To make this image along the Royal Mile, I chose an unusual perspective and used a medium telephoto lens to align the different colors, textures, and angles of the statue with the cathedral.  Buy this photo

Edinburgh is changing.  During several visits over the decades, I’ve heard many a bagpiper playing in the center of the city, but this is the first time I’ve met a female piper.  She was happy to pose for a portrait.  Buy this photo

Brightly painted façades lend a splash of color to the old stone architecture in this lovely neighborhood.  Buy this photo

Scottish food has also evolved a great deal in recent years, with several restaurants serving contemporary takes on traditional Scottish dishes.  Nowhere is the ambiance nicer than at the Witchery by the Castle, along the Royal Mile.

To capture the lovely interior of the Witchery, I used a fast normal lens and a high ISO setting.  This scene was lit entirely by candlelight and a few sconce lights in the ceiling.  Buy this photo

Revisiting Edinburgh Castle on our second day, I wanted to shoot it from a different perspective at a different time of day.  During post-processing I decided that a black-and-white rendering of the image would highlight the austere tone of the castle.  Buy this photo

Edinburgh has a proud literary tradition, from Burns to Scott to Stevenson.  The city’s literature museum, while small, is worth a visit.

I couldn’t resist capturing this display sign in the Writers’ Museum highlighting the Stevenson quote that graces the name of this website.  For more on the importance of this quote to the development of my passion for travel and photography, please see this page: About To Travel Hopefully.

At the other end of the Royal Mile from the Castle lies the Palace of Holyroodhouse.  This is the Queen’s official residence when she’s in Scotland, and its tour is first-rate.  While photography is not allowed inside the lovely palace, it is okay to photograph the stately and much older abbey adjacent to the palace.

Again here, I tried to seek out an unusual perspective in this shot of the abbey at Holyroodhouse.  I shot upward with a wide-angle lens, using spot metering to expose for the stonework and a small aperture to provide broader depth-of-field.  Buy this photo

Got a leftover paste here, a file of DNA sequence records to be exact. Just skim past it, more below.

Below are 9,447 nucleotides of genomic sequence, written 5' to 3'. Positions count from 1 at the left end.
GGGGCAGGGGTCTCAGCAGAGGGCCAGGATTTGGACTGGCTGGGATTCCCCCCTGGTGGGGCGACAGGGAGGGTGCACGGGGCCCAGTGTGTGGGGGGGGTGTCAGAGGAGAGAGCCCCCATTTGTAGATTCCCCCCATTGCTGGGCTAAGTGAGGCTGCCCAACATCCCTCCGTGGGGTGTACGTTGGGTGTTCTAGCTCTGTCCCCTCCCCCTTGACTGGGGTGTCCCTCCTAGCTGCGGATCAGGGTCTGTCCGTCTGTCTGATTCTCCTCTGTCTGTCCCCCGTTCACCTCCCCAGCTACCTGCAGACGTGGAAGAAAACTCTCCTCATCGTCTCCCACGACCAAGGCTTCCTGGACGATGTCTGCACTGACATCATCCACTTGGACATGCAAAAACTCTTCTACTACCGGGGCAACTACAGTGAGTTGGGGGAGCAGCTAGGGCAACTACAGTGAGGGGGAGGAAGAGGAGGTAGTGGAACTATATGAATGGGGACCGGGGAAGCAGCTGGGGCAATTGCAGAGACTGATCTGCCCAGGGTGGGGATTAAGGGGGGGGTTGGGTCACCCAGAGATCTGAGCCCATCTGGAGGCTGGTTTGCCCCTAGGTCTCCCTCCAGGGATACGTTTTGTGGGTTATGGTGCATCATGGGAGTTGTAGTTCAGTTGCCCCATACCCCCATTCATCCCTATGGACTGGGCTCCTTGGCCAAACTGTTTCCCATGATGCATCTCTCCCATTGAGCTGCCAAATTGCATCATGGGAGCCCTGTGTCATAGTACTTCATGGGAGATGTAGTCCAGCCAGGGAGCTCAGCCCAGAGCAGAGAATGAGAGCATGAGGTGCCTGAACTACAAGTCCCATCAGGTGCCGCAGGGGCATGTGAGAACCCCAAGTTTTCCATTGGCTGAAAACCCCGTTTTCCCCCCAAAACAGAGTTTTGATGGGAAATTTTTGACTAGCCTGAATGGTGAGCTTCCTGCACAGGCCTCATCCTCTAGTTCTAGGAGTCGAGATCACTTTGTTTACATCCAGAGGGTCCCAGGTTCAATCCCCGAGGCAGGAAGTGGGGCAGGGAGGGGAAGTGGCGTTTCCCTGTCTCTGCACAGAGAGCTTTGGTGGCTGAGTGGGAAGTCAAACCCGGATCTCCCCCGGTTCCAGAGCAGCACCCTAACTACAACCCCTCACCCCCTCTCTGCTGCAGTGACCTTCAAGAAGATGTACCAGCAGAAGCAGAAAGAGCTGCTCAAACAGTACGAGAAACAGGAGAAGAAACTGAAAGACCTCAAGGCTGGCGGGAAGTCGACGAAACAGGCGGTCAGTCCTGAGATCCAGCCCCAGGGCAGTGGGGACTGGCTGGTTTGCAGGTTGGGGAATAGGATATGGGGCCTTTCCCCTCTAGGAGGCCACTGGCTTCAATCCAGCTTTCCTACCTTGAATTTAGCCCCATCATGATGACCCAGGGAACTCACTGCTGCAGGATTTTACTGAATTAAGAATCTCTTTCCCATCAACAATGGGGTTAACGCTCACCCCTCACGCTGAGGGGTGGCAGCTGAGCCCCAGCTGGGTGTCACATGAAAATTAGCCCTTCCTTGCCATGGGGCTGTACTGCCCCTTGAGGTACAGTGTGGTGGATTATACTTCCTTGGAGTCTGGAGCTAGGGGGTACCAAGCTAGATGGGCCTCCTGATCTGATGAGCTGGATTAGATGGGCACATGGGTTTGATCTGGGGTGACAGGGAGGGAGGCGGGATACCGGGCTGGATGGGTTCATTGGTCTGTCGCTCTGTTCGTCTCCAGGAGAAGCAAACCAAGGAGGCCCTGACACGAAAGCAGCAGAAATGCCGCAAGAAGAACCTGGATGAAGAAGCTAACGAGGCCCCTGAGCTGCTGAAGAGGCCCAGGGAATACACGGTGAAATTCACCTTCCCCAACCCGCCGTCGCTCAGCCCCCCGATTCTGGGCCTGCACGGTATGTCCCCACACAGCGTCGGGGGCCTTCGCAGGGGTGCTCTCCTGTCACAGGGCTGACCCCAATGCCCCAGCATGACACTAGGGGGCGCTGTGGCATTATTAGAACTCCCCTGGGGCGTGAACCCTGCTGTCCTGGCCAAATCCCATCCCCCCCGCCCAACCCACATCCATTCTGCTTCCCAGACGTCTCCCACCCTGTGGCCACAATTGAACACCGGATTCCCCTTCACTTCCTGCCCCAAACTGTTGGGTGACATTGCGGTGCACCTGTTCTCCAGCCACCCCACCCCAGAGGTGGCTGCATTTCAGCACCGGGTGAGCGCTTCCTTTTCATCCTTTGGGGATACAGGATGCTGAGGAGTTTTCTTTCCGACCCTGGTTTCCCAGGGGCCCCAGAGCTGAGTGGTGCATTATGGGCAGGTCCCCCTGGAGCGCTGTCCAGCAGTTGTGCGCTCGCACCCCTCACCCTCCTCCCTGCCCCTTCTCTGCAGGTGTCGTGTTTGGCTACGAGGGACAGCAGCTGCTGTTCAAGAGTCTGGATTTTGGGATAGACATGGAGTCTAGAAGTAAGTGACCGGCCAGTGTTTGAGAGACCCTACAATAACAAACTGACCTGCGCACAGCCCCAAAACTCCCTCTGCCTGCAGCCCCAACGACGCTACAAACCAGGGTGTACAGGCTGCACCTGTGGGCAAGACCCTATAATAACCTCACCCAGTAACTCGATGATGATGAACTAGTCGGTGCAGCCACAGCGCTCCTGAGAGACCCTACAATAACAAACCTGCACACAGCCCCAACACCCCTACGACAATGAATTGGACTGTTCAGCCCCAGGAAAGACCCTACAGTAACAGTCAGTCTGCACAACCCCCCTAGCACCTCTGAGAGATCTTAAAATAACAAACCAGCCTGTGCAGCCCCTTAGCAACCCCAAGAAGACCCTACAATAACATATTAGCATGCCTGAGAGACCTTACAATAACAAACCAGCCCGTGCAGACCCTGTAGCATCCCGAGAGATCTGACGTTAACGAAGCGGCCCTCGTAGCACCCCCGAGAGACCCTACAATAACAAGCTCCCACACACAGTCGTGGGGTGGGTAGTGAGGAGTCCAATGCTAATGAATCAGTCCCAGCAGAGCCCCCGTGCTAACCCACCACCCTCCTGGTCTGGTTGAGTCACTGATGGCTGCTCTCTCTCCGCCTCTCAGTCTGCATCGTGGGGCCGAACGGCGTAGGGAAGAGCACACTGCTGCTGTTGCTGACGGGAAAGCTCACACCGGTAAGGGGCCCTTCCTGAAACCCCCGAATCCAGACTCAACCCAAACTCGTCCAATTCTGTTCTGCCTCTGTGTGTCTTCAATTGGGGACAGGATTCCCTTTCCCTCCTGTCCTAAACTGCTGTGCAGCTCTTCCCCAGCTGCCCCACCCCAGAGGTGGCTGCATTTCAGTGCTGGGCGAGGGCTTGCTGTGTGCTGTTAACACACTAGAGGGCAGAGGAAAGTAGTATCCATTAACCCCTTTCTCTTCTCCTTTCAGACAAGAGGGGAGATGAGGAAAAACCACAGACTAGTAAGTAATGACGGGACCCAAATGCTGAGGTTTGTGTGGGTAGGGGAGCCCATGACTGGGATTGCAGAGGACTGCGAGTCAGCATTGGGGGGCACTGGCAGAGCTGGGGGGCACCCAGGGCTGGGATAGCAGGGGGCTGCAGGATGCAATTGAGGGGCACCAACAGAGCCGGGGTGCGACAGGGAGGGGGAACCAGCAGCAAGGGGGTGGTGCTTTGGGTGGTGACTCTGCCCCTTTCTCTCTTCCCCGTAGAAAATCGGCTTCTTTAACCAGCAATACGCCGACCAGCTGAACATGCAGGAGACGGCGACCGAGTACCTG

I made this portrait of our daughter with two of her friends from university by stepping back and framing them using a medium portrait lens.  I chose a medium aperture to ensure sharp focus on the subjects while also keeping the façade of the abbey reasonably sharp.  Buy this photo

Behind Holyroodhouse is a hill towering above the city.  A short but fairly strenuous hike leads to Arthur’s Seat at the summit.  From the summit there are glorious views over the whole of the Edinburgh area.  This image of the Palace at Holyroodhouse was shot from partway up the hill.

A view of Holyroodhouse from partway up the hike to Arthur’s Seat.  A polarizer helped bring out the drama in the sky and the saturated green of the lawns.  Buy this photo

On our final evening in Edinburgh, we dined on exquisite contemporary Scottish cuisine at the Tower Restaurant.  Sitting atop the Scottish National Museum, this spot has marvelous views over the city to the castle.  The view shown in this image was just as marvelous.

To photograph the beautifully plated trio of smoked Scottish salmon accompanied by a glass of old single malt whisky, I shot from above using a touch of off-camera flash to balance the ambient light of the restaurant.  I used a diffuser on the flash and bounced the flash off the wall to soften its light.  To learn more about food photography, check out this post: Post on Food Photography     Buy this photo